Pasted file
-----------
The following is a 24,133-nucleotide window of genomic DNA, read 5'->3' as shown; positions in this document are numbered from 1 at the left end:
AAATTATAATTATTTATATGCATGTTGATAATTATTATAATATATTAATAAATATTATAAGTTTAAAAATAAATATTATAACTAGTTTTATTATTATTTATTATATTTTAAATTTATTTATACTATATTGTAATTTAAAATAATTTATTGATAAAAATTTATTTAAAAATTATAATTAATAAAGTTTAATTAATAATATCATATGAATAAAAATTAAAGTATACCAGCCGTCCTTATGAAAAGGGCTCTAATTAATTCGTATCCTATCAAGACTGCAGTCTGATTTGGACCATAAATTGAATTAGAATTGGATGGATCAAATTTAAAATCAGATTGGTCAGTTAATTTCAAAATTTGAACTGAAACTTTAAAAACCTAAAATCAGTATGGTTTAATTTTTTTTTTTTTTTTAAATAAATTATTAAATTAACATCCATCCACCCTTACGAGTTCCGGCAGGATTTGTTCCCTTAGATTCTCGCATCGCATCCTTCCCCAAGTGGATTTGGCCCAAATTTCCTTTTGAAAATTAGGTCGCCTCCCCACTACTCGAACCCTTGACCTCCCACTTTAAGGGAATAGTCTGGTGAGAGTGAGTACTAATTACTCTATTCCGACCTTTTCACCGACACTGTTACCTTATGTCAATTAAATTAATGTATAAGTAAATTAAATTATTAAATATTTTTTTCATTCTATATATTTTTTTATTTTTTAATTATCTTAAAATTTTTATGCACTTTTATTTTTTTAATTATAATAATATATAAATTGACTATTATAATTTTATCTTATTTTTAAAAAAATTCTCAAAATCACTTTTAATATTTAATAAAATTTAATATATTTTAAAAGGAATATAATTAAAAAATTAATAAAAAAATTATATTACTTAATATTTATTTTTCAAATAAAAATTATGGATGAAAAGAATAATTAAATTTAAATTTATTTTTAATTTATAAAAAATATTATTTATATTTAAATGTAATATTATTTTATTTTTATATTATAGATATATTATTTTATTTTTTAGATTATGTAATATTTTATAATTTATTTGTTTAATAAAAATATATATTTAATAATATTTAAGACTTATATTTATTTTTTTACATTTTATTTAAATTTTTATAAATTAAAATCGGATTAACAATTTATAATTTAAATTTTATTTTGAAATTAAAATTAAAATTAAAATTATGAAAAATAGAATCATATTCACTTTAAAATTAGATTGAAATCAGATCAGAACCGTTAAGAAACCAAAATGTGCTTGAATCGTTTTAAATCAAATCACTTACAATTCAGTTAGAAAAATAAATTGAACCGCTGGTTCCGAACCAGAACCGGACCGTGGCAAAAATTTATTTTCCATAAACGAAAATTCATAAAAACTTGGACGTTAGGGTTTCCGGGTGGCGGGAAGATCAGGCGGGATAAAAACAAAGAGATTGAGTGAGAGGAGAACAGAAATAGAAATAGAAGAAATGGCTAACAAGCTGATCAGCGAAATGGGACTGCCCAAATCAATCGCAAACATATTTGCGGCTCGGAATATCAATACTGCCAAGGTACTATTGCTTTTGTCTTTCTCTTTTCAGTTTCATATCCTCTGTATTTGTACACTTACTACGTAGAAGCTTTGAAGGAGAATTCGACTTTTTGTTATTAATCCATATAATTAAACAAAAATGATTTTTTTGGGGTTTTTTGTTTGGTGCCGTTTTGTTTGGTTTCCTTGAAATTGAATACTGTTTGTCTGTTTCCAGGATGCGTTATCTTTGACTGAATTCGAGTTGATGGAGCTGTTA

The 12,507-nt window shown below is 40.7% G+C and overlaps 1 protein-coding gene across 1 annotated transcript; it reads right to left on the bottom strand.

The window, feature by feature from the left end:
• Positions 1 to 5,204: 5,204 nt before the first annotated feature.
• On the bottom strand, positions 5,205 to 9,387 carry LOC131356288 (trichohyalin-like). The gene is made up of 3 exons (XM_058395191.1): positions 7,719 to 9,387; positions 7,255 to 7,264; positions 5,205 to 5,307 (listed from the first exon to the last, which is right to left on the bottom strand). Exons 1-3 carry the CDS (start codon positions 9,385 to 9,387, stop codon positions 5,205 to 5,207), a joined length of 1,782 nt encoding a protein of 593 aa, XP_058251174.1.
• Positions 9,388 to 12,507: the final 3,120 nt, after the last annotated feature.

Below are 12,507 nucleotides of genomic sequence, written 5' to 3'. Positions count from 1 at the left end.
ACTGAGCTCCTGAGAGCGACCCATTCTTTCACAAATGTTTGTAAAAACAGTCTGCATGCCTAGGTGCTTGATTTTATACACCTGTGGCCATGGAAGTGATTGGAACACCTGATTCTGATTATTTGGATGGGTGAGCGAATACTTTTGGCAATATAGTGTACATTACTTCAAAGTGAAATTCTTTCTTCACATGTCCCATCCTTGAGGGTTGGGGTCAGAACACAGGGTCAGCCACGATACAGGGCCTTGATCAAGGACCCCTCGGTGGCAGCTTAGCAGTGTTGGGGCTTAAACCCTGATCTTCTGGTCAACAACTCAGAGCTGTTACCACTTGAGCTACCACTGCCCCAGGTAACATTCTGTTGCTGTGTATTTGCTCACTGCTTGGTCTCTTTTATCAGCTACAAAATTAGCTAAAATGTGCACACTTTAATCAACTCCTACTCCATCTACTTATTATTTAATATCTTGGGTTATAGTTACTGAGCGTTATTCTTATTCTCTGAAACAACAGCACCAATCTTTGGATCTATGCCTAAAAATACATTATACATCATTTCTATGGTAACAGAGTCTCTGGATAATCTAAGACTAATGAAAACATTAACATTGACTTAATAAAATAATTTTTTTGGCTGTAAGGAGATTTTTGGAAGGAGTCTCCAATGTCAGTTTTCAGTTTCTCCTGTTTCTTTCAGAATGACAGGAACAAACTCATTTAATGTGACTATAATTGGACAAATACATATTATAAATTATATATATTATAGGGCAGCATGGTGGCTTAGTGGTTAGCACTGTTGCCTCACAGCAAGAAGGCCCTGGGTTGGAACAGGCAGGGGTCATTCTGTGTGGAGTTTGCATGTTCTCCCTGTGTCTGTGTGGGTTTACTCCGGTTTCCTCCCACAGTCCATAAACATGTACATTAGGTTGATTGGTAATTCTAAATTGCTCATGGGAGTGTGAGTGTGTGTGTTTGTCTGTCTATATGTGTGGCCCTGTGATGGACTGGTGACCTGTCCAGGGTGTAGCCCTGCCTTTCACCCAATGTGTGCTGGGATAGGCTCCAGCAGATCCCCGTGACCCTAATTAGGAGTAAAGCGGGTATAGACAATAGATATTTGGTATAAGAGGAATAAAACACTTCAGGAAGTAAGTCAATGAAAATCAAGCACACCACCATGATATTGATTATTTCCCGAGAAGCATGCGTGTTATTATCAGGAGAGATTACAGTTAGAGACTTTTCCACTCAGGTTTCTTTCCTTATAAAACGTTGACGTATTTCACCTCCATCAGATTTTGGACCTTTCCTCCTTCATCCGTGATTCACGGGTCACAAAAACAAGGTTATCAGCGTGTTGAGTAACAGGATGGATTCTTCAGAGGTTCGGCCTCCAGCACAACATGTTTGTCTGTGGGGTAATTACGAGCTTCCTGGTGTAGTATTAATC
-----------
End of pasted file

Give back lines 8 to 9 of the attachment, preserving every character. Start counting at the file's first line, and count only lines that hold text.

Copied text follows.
Below are 12,507 nucleotides of genomic sequence, written 5' to 3'. Positions count from 1 at the left end.
ACTGAGCTCCTGAGAGCGACCCATTCTTTCACAAATGTTTGTAAAAACAGTCTGCATGCCTAGGTGCTTGATTTTATACACCTGTGGCCATGGAAGTGATTGGAACACCTGATTCTGATTATTTGGATGGGTGAGCGAATACTTTTGGCAATATAGTGTACATTACTTCAAAGTGAAATTCTTTCTTCACATGTCCCATCCTTGAGGGTTGGGGTCAGAACACAGGGTCAGCCACGATACAGGGCCTTGATCAAGGACCCCTCGGTGGCAGCTTAGCAGTGTTGGGGCTTAAACCCTGATCTTCTGGTCAACAACTCAGAGCTGTTACCACTTGAGCTACCACTGCCCCAGGTAACATTCTGTTGCTGTGTATTTGCTCACTGCTTGGTCTCTTTTATCAGCTACAAAATTAGCTAAAATGTGCACACTTTAATCAACTCCTACTCCATCTACTTATTATTTAATATCTTGGGTTATAGTTACTGAGCGTTATTCTTATTCTCTGAAACAACAGCACCAATCTTTGGATCTATGCCTAAAAATACATTATACATCATTTCTATGGTAACAGAGTCTCTGGATAATCTAAGACTAATGAAAACATTAACATTGACTTAATAAAATAATTTTTTTGGCTGTAAGGAGATTTTTGGAAGGAGTCTCCAATGTCAGTTTTCAGTTTCTCCTGTTTCTTTCAGAATGACAGGAACAAACTCATTTAATGTGACTATAATTGGACAAATACATATTATAAATTATATATATTATAGGGCAGCATGGTGGCTTAGTGGTTAGCACTGTTGCCTCACAGCAAGAAGGCCCTGGGTTGGAACAGGCAGGGGTCATTCTGTGTGGAGTTTGCATGTTCTCCCTGTGTCTGTGTGGGTTTACTCCGGTTTCCTCCCACAGTCCATAAACATGTACATTAGGTTGATTGGTAATTCTAAATTGCTCATGGGAGTGTGAGTGTGTGTGTTTGTCTGTCTATATGTGTGGCCCTGTGATGGACTGGTGACCTGTCCAGGGTGTAGCCCTGCCTTTCACCCAATGTGTGCTGGGATAGGCTCCAGCAGATCCCCGTGACCCTAATTAGGAGTAAAGCGGGTATAGACAATAGATATTTGGTATAAGAGGAATAAAACACTTCAGGAAGTAAGTCAATGAAAATCAAGCACACCACCATGATATTGATTATTTCCCGAGAAGCATGCGTGTTATTATCAGGAGAGATTACAGTTAGAGACTTTTCCACTCAGGTTTCTTTCCTTATAAAACGTTGACGTATTTCACCTCCATCAGATTTTGGACCTTTCCTCCTTCATCCGTGATTCACGGGTCACAAAAACAAGGTTATCAGCGTGTTGAGTAACAGGATGGATTCTTCAGAGGTTCGGCCTCCAGCACAACATGTTTGTCTGTGGGGTAATTACGAGCTTCCTGGTGTAGTATTAATC